Releasing on modern platforms

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NES game developers who qualify can increase their audience by releasing their games through modern platforms' storefronts, such as Steam, iOS App Store, PlayStation Store, and Nintendo eShop.

Emulation middleware

It's common to port NES games written in assembly language to a modern platform using middleware consisting of an emulator locked down to run only the included game. However, modern platforms' storefronts impose restrictions on which software licenses may be distributed. If you plan to release your NES game on such a storefront, be sure to review the distribution terms and choose an emulator with a compatible license. Copyleft licenses, such as the GNU General Public License (GPL), often tend to be incompatible. Emulators under permissive licenses, such as the BSD License, the MIT License, or the zlib License, may be used.

Some copyleft case studies:

Valve warns the public that the Steamworks SDK license is incompatible with the GPL.[1]
Apple's App Store offers no means for users to redistribute applications received through the service. This is an unacceptable "additional restriction" per the GPL.[2]
Modern Nintendo consoles
When Atari and Majesco hired Mistic Software to port Humongous Entertainment's Freddi Fish and Pajama Sam to the Wii console, Mistic ended up using ScummVM, a middleware under the GPL without a dual license option. Nintendo's license for the Wii SDK was incompatible with the GPL. Some developers settled with Atari, after which the games were pulled from the market and Atari donated to the Free Software Foundation.[3]

You should also consider the following technical aspects when evaluating emulation middleware:

  • Compatibility, and accuracy to the extent that it increases compatibility with your software
  • How much porting effort is needed to run a game in the emulated environment
  • Runtime performance, particularly on web, mobile, and Nintendo Switch
  • Download size
  • Ability to map keyboard keys or modern platform buttons, such as by emulating a mouse or a controller with more buttons
  • How the front end's user interface can be themed to blend in with the game
  • Save states and rewinding to support rollback netcode in multiplayer games

Members of the community have proposed using these for porting from NES:

  • RusticNES by Zeta, Rust, MIT License. Includes a WebAssembly front end for showing a cut-down demo version on your website.
  • NES Bundler by Ted Steen, Rust, MIT License. Front end for RusticNES that supports Windows, macOS, and desktop Linux.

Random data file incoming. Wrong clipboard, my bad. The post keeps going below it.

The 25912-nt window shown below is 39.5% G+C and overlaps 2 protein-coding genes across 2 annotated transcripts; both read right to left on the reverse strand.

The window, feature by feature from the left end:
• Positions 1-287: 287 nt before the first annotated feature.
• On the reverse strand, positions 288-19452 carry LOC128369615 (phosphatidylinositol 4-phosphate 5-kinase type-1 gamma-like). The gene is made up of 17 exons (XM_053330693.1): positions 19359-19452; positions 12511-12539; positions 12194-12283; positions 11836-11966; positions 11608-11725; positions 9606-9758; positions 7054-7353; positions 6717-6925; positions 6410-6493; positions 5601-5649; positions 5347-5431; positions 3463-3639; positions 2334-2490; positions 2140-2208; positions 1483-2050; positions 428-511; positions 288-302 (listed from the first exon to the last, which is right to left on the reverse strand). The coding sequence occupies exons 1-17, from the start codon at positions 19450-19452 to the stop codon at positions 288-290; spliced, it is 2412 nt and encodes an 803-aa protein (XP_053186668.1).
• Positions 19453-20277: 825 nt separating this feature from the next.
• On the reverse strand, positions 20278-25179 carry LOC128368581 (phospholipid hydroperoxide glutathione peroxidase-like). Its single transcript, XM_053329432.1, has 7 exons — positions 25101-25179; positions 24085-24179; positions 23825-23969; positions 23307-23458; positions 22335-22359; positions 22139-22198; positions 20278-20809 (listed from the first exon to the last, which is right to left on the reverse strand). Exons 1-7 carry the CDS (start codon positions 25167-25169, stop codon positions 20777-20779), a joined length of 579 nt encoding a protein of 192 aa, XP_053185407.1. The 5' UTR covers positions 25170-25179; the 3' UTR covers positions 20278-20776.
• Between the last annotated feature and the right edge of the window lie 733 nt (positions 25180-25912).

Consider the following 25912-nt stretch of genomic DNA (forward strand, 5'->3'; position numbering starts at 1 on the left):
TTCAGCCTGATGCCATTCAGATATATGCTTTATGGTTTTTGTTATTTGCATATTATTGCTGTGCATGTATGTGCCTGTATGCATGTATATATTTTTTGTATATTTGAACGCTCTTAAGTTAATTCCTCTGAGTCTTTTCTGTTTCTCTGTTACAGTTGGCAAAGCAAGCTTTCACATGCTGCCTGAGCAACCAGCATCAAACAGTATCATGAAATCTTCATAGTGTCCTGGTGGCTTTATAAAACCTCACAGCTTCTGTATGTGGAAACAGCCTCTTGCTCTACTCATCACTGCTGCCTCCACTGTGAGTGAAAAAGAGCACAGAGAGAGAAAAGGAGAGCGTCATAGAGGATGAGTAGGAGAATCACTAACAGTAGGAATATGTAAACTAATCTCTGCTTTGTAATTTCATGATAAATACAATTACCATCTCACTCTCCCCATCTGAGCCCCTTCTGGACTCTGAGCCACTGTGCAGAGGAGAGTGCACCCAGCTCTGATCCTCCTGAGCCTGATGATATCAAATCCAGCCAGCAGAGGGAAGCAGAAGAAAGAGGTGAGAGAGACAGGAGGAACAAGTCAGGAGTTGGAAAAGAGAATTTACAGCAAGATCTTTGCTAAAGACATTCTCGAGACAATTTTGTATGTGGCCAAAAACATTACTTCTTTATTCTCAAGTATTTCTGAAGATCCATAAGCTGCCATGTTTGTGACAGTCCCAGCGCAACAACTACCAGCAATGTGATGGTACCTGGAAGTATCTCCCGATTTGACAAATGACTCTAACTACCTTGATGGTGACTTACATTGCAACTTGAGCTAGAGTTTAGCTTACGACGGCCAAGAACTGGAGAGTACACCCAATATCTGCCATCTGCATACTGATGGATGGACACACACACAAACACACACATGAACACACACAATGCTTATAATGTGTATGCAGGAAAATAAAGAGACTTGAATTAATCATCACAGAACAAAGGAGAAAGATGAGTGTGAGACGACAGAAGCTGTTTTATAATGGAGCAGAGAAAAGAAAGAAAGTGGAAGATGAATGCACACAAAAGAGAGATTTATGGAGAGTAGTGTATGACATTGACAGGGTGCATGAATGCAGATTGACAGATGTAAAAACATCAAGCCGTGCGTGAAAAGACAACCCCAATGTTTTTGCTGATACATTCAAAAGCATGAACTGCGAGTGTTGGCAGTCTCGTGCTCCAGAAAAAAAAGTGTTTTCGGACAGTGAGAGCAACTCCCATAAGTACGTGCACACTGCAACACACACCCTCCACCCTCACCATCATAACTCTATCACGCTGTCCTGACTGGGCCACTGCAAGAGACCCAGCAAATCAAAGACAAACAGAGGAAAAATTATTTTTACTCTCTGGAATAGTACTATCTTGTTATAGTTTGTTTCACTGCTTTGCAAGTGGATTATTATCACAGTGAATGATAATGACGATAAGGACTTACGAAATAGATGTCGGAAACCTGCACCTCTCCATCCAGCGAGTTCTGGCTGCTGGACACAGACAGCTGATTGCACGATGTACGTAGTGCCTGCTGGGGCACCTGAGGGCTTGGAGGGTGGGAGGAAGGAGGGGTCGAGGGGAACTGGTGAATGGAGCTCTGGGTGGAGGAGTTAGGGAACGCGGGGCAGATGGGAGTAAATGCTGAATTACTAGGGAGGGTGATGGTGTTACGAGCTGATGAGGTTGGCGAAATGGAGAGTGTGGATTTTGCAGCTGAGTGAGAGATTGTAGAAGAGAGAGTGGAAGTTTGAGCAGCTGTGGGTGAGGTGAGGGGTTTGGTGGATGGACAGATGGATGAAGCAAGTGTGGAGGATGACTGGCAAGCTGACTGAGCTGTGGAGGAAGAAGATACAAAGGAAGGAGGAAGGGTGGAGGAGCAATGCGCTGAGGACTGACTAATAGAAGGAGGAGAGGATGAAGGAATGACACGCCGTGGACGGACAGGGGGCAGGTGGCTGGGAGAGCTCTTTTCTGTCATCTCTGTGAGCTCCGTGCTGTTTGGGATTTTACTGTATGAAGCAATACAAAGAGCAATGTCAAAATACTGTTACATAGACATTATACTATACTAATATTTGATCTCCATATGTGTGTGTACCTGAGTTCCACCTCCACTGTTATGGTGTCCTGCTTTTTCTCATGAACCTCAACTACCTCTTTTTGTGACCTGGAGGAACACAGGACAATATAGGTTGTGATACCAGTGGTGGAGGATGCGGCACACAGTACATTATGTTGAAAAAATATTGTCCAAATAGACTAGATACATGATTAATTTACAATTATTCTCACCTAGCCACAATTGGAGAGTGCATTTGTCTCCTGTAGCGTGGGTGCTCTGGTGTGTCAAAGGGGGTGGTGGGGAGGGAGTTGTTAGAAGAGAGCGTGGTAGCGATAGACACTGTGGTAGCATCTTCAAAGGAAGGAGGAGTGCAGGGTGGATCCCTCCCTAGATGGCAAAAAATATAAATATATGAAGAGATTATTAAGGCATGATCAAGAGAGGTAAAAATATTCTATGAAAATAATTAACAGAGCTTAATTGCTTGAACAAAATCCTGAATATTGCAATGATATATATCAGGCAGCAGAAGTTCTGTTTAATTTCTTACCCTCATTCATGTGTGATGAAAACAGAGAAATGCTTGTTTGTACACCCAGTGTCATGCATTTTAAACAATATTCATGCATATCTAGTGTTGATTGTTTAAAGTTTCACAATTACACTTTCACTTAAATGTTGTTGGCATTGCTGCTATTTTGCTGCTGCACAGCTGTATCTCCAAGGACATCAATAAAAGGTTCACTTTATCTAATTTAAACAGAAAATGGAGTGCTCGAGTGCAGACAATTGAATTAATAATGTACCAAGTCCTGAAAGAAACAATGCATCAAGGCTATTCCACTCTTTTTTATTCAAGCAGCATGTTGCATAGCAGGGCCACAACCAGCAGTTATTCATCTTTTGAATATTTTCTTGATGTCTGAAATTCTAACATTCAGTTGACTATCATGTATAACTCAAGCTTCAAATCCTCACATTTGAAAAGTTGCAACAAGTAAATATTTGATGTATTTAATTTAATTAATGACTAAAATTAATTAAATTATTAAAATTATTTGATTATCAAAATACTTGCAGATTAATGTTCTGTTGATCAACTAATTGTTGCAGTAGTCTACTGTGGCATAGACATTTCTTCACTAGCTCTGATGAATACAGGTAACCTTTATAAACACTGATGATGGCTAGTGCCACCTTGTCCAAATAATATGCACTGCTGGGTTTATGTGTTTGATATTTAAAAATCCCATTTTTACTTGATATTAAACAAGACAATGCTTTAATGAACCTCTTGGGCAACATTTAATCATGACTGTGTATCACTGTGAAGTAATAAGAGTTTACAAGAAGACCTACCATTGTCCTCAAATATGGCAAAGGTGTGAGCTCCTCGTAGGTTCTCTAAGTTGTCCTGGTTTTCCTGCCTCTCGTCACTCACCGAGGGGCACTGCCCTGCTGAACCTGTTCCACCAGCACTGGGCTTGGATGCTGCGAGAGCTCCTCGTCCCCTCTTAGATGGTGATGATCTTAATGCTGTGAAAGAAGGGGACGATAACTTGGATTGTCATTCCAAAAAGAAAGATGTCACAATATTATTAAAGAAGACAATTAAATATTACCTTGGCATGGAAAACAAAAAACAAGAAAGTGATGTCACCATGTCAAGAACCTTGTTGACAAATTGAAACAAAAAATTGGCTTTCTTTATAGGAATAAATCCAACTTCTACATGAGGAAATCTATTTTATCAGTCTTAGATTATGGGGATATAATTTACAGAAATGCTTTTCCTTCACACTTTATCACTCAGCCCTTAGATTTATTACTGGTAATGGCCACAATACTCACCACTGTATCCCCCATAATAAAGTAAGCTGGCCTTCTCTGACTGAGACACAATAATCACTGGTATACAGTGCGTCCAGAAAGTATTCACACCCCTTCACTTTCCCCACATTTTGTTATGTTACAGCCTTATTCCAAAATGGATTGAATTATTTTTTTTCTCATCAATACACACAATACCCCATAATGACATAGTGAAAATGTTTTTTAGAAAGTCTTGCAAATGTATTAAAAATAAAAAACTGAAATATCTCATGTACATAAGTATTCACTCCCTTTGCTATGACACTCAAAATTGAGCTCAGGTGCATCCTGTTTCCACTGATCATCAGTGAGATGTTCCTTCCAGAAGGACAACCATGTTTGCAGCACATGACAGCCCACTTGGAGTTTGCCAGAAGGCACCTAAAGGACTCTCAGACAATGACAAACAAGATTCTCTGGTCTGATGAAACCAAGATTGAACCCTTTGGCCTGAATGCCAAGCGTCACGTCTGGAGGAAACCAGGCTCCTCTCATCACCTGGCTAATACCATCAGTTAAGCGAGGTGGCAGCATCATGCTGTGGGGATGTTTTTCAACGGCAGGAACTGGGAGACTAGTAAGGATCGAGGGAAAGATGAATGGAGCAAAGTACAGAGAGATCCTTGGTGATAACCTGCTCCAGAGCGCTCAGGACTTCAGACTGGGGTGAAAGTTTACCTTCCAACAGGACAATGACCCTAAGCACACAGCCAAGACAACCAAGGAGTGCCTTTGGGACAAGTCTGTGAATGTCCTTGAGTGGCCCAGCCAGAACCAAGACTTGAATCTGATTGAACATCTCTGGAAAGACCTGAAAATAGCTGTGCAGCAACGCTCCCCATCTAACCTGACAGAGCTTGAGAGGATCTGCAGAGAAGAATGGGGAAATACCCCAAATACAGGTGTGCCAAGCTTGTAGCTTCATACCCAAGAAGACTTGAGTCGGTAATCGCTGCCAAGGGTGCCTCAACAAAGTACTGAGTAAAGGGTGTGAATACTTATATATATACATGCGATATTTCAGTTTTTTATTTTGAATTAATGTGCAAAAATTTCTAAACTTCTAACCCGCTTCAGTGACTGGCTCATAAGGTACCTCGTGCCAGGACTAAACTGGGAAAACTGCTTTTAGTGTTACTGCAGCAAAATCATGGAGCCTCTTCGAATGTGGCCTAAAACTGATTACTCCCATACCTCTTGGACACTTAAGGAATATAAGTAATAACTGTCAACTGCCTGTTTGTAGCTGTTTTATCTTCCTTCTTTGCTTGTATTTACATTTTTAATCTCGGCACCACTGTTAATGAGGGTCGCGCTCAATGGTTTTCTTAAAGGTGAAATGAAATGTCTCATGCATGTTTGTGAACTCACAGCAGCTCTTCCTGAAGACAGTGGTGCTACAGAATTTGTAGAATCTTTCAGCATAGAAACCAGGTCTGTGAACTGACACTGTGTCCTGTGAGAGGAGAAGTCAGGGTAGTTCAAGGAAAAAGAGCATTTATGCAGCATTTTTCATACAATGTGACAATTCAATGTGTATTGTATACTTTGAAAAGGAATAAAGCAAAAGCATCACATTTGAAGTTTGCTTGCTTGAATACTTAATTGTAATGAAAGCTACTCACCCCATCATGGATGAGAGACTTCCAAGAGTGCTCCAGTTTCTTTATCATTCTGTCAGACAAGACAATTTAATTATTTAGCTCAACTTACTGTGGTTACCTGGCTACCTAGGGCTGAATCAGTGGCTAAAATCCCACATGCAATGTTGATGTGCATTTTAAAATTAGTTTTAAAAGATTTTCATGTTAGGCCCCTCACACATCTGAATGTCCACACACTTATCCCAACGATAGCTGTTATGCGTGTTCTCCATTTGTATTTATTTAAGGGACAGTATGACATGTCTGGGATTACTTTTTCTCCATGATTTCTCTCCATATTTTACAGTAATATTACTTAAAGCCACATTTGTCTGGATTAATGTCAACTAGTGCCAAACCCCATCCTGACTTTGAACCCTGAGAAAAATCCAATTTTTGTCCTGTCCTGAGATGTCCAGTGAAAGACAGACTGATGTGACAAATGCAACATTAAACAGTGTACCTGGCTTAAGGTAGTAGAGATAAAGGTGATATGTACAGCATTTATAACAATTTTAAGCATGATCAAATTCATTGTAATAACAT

• GGVm by Gradual Games, Java, Unlicense. Windows and Android front ends. This emulates the CPU and a subset of PPU functionality. Games must be ported. Timing is entirely fake. Sound is high-level emulated through MP3 audio. It's recommended to use conditional code (such as .if statements in ca65) to make builds of your game that target NES and GGVm.

High-level languages

It's also possible to write the game logic in C, use llvm-mos or cc65 to compile it, and write front ends that handle input and output on each platform. These front ends would be written in assembly language on NES or in the preferred high-level language on modern platforms. This lets you rely on the compiler to keep the game logic identical between the NES and modern versions, while allowing the modern version to act as a remaster with high-definition graphics. Keeping the game state small also reduces the size of data that must be rewound after a received button press in rollback netcode.

Koei's NES games probably use this technique, given what is known about their bytecode interpreter.[4]

Aspect ratio

Modern platforms have widescreen displays with square pixels. You'll need to decide how much you're horizontally stretching the image (see Overscan), as well as what to put in the areas off to the sides. Some suggestions:

  • The Game Boy Advance ports of Super Mario Bros. 3 and Kirby's Adventure take the HUD elements out of the bottom status bar and display them over the playfield. This is easier to do in an HLE or HLL environment but can be done in emulation with color key.
  • Full Quiet and Garbage Pail Kids come with a selection of borders that can be applied to the sides of the screen, much as with the Super Game Boy accessory for Super NES.
  • One option is to display 256x240 pixels' worth of scrolling background on the NES or 352x240 on modern platforms (stretched to 1206x720 or 1810x1080). Center the camera 48 pixels in front of the player character on NES using dual forward focus,[5] or center the character on modern platforms. Either way, the player can see 176 pixels ahead. Tie enemy behaviors, such as respawning, to player position rather than camera position so that turning around doesn't cause enemies to get respawned repeatedly.


  1. "Distributing Open Source Applications on Steam". Steamworks Documentation. Accessed 2024-03-23.
  2. Brian A. "Answer to Does apple approve GPL based apps?". Apple Developer Forums, 2015-09-23. Accessed 2024-03-23.
  3. Eugene Sandulenko. "GPL, ScummVM and violations". Sev's ScummVM Notes, 2009-06-23. Accessed 2024-03-23.
  4. AWJ. "Koei bytecode". NESdev BBS, 2017-05-11. Accessed 2024-03-23.
  5. Itay Keren. "Scroll Back: The Theory and Practice of Cameras in Side-Scrollers". Game Developer, 2015-05-11. Accessed 2024-03-23.